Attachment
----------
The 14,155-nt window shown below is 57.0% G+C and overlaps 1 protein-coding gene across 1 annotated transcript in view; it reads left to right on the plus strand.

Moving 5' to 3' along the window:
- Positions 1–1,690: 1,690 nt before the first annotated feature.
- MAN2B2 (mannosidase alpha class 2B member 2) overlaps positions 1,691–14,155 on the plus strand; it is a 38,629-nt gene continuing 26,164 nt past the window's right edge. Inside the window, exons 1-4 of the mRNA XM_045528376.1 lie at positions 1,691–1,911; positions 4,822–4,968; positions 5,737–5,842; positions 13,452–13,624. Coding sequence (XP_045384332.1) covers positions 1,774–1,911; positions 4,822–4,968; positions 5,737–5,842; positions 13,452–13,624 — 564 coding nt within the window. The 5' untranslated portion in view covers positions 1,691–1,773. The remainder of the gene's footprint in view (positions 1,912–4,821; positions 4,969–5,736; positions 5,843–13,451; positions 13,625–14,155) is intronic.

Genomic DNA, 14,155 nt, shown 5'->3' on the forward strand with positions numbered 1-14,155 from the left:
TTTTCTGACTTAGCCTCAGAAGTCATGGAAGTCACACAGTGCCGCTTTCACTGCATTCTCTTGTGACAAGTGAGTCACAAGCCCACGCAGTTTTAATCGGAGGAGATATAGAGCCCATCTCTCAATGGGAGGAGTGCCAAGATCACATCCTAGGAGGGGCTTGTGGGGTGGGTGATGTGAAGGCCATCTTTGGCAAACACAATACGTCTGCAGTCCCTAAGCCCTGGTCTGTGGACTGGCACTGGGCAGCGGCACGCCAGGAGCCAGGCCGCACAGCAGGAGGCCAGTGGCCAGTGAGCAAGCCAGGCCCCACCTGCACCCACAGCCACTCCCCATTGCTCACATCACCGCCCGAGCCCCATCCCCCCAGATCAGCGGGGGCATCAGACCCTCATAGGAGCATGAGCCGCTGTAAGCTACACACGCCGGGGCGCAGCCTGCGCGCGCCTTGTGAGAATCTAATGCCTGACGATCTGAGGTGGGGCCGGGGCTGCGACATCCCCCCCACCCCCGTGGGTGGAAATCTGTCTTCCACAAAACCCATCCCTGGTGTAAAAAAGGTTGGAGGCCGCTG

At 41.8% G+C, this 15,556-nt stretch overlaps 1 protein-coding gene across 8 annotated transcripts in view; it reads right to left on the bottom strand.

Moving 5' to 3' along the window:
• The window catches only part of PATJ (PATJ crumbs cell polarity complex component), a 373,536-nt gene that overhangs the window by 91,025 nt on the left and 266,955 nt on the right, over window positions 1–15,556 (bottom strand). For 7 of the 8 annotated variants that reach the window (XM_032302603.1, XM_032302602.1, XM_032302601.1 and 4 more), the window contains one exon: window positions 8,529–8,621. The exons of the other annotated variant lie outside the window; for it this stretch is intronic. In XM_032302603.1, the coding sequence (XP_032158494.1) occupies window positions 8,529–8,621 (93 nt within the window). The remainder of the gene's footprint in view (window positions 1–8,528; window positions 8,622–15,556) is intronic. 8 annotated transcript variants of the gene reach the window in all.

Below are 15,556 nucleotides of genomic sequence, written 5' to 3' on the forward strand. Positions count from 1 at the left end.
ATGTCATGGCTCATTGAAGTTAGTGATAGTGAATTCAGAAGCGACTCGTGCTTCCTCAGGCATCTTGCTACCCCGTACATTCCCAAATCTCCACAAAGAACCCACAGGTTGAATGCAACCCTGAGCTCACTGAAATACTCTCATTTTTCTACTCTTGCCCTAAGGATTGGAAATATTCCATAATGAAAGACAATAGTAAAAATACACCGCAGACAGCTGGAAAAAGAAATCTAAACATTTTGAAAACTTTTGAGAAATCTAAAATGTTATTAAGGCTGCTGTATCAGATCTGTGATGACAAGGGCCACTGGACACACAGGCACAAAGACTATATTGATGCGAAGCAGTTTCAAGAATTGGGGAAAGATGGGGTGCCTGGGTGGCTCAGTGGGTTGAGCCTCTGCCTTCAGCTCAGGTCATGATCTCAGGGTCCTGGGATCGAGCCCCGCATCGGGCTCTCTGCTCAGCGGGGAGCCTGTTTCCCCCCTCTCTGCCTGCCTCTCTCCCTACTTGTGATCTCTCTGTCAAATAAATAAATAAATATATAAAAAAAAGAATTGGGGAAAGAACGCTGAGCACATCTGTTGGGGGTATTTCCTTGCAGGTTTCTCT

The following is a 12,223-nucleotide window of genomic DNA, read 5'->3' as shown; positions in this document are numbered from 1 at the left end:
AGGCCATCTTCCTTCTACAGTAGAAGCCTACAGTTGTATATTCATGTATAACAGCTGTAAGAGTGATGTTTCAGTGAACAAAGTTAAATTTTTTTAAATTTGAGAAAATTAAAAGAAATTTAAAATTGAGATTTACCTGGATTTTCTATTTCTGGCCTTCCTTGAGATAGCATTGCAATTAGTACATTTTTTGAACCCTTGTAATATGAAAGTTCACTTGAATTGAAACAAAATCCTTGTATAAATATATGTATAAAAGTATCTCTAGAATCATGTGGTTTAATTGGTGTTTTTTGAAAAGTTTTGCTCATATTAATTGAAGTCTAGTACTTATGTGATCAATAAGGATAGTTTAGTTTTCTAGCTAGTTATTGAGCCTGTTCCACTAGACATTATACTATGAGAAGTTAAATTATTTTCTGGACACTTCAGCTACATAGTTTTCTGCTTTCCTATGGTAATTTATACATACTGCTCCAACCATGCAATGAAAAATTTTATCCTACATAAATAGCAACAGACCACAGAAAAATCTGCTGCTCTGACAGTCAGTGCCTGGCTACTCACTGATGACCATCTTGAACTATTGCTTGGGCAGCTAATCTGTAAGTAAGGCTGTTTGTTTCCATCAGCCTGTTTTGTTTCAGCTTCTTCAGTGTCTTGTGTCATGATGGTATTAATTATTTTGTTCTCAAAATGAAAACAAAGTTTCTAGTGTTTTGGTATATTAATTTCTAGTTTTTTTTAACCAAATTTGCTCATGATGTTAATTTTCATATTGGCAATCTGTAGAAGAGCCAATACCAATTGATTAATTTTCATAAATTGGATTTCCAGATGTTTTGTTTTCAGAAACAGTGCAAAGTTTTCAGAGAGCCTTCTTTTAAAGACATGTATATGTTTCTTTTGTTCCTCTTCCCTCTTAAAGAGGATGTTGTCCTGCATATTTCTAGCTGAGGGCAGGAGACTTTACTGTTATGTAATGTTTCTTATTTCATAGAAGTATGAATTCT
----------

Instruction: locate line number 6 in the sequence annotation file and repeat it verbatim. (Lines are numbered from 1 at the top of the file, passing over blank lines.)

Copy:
TTTTCTGACTTAGCCTCAGAAGTCATGGAAGTCACACAGTGCCGCTTTCACTGCATTCTCTTGTGACAAGTGAGTCACAAGCCCACGCAGTTTTAATCGGAGGAGATATAGAGCCCATCTCTCAATGGGAGGAGTGCCAAGATCACATCCTAGGAGGGGCTTGTGGGGTGGGTGATGTGAAGGCCATCTTTGGCAAACACAATACGTCTGCAGTCCCTAAGCCCTGGTCTGTGGACTGGCACTGGGCAGCGGCACGCCAGGAGCCAGGCCGCACAGCAGGAGGCCAGTGGCCAGTGAGCAAGCCAGGCCCCACCTGCACCCACAGCCACTCCCCATTGCTCACATCACCGCCCGAGCCCCATCCCCCCAGATCAGCGGGGGCATCAGACCCTCATAGGAGCATGAGCCGCTGTAAGCTACACACGCCGGGGCGCAGCCTGCGCGCGCCTTGTGAGAATCTAATGCCTGACGATCTGAGGTGGGGCCGGGGCTGCGACATCCCCCCCACCCCCGTGGGTGGAAATCTGTCTTCCACAAAACCCATCCCTGGTGTAAAAAAGGTTGGAGGCCGCTG